Dundee and the Empire: 'Juteopolis' 1850-1939 by Jim TomlinsonDundee and the Empire: 'Juteopolis' 1850-1939 by Jim Tomlinson

Dundee and the Empire: 'Juteopolis' 1850-1939

byJim Tomlinson

Hardcover | September 14, 2014

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How did the people of Dundee respond to the challenges of being the most economically globalized city in the world in the years before the First World War? The answer to this question is complicated by the fact that the aspect of globalization which impacted most directly on the ordinary inhabitants of Dundee was competition in the jute industry from Calcutta, a city within the British Empire of the early 20th century. Dundee had to cope not only withpowerful low-wage competition in its staple industry, but the political reality that for decision-makers in London the fate of the British Empire in India was far more important than the economic well-being of a small Scottish city. The history of Dundee's response to these challenges combines global economic history with analysis of imperial relations, including how these issues were understood by ordinary Dundonians, as well as by politicians and policy-makers.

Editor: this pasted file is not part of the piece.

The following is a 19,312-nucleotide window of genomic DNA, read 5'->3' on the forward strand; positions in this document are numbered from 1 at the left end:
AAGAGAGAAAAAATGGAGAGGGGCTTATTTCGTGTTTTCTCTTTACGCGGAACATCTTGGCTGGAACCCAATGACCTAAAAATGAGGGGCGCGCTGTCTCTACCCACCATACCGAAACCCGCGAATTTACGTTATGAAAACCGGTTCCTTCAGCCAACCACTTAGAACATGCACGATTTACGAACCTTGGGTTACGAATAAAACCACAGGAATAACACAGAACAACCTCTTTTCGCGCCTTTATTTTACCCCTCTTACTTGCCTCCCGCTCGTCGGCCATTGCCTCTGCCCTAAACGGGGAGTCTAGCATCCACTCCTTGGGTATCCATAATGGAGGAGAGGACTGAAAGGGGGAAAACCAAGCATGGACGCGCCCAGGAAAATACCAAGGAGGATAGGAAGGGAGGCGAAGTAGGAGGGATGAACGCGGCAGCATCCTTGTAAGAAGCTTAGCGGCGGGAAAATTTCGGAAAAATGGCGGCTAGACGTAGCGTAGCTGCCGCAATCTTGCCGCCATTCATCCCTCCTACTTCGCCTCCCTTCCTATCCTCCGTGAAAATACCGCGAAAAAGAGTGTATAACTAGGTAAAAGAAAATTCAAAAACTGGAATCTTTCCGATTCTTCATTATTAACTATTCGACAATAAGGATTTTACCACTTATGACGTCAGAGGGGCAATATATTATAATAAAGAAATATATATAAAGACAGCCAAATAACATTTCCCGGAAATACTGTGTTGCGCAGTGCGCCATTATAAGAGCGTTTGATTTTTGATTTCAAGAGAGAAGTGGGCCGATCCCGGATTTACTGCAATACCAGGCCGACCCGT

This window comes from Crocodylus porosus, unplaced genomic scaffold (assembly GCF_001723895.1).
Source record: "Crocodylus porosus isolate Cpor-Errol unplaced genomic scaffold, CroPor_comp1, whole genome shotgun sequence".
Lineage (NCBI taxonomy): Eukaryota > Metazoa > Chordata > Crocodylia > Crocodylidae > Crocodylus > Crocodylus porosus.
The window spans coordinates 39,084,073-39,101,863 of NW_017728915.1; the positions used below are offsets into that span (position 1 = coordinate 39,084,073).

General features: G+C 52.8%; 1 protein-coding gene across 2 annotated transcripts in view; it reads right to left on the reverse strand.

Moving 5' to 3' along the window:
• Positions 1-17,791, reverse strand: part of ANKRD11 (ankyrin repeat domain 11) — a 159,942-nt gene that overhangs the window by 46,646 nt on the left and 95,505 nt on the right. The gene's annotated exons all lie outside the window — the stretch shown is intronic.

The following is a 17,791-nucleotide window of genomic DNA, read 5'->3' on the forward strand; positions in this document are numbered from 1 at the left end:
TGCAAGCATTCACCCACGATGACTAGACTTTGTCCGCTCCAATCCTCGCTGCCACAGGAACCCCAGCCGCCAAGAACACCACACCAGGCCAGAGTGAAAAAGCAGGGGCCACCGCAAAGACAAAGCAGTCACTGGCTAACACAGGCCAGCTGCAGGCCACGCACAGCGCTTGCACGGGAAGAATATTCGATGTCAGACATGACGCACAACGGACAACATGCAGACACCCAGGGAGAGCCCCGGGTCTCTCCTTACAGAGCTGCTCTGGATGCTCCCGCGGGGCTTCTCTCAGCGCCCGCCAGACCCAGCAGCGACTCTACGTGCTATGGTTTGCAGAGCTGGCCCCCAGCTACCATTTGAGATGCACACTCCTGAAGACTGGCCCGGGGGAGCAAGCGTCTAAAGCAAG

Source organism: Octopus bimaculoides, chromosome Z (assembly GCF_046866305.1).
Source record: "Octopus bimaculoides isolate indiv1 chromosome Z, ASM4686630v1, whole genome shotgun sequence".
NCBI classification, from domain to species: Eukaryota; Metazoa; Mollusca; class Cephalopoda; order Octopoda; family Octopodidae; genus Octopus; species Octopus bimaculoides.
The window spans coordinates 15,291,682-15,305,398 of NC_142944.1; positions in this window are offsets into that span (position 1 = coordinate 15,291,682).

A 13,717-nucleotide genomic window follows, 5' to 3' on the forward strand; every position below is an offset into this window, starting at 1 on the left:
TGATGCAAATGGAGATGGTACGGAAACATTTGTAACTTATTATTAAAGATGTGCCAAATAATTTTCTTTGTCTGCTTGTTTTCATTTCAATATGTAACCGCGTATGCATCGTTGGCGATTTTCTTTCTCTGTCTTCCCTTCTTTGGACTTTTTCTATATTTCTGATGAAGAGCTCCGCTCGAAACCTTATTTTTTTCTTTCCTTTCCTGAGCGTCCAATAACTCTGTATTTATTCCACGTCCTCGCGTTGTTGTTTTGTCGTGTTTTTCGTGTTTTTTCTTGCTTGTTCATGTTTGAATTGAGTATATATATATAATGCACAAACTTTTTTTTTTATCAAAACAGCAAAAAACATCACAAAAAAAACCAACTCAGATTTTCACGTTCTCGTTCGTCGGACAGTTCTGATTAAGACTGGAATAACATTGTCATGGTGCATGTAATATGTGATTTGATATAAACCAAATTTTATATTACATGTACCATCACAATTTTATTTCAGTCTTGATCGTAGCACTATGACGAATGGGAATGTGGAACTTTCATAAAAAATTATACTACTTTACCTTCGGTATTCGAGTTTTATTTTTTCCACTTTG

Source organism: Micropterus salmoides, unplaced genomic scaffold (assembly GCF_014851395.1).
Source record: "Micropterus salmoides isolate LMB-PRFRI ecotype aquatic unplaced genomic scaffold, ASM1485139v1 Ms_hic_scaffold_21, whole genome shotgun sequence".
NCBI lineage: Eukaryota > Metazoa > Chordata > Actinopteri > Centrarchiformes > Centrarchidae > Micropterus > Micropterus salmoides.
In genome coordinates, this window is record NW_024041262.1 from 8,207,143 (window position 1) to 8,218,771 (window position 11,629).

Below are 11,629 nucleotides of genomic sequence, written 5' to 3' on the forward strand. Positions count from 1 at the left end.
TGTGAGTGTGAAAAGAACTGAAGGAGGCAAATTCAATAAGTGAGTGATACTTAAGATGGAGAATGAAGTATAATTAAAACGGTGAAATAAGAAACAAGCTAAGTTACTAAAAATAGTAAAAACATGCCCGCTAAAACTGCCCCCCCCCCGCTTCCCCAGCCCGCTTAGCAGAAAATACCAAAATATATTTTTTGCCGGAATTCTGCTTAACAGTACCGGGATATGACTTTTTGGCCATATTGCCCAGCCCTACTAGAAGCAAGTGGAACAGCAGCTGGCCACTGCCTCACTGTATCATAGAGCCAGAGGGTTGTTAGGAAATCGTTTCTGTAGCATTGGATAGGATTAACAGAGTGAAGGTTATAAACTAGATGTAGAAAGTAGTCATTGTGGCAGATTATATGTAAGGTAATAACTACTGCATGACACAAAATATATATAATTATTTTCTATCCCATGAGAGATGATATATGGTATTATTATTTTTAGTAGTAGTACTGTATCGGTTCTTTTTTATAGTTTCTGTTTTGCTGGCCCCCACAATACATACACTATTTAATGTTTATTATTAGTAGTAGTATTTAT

Jim Tomlinson is the author of many works on economic history, including Jute No More; Transforming Dundee (DUP, 2011); The Labour Governments 1964-1970 (Manchester University Press, 2004) and Government and the Enterprise Since 1900 (Oxford University Press, 1994).
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Title:Dundee and the Empire: 'Juteopolis' 1850-1939Format:HardcoverDimensions:240 pages, 9.21 × 6.14 × 0 inPublished:September 14, 2014Publisher:Oxford University PressLanguage:English

The following ISBNs are associated with this title:

ISBN - 10:0748686142

ISBN - 13:9780748686148

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Table of Contents

AcknowledgementsAbbreviationsList of tablesIntroductionPart I1. The rise of juteopolis2. Juteopolis and imperial globalisation3. The employers' response4. The workers' response5. The politics of Dundee: the 1906 and 1908 electionsPart II6. War, recession and the response on the Left7. Conservatism, protection and empire in the 1930s8. The empire strikes back: responding to crisis in the 1930s9. Aftermath and conclusions